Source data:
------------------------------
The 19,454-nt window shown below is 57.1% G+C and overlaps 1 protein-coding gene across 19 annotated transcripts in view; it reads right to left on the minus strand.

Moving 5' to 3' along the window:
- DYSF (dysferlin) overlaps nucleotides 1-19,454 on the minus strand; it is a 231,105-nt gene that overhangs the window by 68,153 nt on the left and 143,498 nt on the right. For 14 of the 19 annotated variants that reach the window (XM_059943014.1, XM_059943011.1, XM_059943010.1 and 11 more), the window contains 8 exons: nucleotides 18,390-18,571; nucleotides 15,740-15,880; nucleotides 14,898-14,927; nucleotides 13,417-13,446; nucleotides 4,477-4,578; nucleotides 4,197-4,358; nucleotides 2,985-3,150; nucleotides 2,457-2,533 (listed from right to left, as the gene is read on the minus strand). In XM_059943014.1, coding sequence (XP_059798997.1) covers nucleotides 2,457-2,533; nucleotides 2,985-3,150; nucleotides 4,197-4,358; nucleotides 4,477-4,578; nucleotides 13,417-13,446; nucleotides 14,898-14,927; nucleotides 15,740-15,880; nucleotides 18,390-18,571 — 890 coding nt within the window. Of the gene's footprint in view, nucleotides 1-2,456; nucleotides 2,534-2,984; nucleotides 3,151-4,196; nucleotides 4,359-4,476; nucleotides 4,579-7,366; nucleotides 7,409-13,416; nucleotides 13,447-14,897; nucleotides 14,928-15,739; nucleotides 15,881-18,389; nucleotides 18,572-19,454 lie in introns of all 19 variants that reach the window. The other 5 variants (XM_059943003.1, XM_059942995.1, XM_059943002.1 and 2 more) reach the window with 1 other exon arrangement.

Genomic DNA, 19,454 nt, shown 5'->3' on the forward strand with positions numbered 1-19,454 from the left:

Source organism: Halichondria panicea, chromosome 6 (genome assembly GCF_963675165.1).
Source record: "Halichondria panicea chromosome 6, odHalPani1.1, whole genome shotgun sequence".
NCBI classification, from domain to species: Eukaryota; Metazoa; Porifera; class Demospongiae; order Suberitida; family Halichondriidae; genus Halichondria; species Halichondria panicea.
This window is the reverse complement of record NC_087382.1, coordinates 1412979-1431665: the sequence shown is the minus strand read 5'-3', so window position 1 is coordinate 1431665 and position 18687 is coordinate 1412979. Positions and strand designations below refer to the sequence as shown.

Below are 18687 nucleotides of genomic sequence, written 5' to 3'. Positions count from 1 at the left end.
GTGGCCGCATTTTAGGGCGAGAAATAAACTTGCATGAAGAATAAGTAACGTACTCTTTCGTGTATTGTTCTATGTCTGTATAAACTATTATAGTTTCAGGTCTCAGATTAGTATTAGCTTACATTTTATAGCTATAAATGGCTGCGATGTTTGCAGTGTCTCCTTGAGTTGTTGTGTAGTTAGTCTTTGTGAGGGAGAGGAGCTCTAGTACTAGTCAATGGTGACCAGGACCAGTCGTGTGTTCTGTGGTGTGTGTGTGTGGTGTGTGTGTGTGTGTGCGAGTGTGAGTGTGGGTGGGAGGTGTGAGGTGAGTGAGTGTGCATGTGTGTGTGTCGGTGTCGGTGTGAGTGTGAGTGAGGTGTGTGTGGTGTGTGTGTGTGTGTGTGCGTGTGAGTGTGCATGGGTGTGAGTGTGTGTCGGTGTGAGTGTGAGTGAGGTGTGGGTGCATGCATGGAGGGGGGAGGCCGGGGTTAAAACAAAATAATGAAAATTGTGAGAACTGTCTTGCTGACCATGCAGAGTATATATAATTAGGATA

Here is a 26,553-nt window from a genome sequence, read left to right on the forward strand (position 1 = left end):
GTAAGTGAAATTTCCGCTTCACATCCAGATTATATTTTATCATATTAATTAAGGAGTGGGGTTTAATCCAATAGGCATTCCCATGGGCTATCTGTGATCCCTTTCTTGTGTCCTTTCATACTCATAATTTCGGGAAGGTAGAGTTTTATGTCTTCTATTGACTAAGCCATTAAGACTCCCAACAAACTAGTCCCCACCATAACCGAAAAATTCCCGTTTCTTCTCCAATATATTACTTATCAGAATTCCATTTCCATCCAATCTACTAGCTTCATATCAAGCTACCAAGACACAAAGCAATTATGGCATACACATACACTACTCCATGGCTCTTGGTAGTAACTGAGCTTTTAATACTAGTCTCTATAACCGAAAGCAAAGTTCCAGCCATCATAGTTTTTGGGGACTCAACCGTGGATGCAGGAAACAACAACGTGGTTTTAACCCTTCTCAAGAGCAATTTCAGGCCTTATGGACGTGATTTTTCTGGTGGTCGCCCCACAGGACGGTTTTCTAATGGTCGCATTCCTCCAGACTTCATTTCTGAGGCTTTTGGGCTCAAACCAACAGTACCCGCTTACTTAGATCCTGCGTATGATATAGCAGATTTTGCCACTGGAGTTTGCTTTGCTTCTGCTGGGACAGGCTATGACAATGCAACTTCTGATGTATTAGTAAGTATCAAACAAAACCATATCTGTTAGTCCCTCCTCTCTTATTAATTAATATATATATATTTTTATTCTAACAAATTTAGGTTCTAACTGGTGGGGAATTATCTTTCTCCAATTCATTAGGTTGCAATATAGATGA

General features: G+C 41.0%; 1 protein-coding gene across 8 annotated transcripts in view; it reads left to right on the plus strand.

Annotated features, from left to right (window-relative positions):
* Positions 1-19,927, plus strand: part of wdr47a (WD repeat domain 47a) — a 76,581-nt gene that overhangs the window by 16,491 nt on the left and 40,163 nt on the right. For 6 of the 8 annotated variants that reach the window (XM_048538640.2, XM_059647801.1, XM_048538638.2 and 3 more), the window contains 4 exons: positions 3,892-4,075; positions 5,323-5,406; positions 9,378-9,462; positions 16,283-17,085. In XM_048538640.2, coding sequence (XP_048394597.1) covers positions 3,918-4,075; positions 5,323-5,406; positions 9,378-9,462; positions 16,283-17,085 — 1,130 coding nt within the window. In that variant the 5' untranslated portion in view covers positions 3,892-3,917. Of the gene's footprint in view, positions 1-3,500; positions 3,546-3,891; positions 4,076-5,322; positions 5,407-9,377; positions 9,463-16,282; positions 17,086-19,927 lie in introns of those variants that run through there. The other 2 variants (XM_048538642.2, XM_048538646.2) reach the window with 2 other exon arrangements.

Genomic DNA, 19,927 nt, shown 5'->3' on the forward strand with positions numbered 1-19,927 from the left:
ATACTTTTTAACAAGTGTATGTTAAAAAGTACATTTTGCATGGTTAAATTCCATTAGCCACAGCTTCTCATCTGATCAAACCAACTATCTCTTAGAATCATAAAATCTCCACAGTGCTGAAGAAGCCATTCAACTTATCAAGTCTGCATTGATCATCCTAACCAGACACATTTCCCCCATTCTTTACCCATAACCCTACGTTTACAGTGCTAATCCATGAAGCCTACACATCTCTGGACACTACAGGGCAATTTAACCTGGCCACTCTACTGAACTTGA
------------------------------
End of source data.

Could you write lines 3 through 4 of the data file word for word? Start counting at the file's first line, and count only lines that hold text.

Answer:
- DYSF (dysferlin) overlaps nucleotides 1-19,454 on the minus strand; it is a 231,105-nt gene that overhangs the window by 68,153 nt on the left and 143,498 nt on the right. For 14 of the 19 annotated variants that reach the window (XM_059943014.1, XM_059943011.1, XM_059943010.1 and 11 more), the window contains 8 exons: nucleotides 18,390-18,571; nucleotides 15,740-15,880; nucleotides 14,898-14,927; nucleotides 13,417-13,446; nucleotides 4,477-4,578; nucleotides 4,197-4,358; nucleotides 2,985-3,150; nucleotides 2,457-2,533 (listed from right to left, as the gene is read on the minus strand). In XM_059943014.1, coding sequence (XP_059798997.1) covers nucleotides 2,457-2,533; nucleotides 2,985-3,150; nucleotides 4,197-4,358; nucleotides 4,477-4,578; nucleotides 13,417-13,446; nucleotides 14,898-14,927; nucleotides 15,740-15,880; nucleotides 18,390-18,571 — 890 coding nt within the window. Of the gene's footprint in view, nucleotides 1-2,456; nucleotides 2,534-2,984; nucleotides 3,151-4,196; nucleotides 4,359-4,476; nucleotides 4,579-7,366; nucleotides 7,409-13,416; nucleotides 13,447-14,897; nucleotides 14,928-15,739; nucleotides 15,881-18,389; nucleotides 18,572-19,454 lie in introns of all 19 variants that reach the window. The other 5 variants (XM_059943003.1, XM_059942995.1, XM_059943002.1 and 2 more) reach the window with 1 other exon arrangement.

Genomic DNA, 19,454 nt, shown 5'->3' on the forward strand with positions numbered 1-19,454 from the left: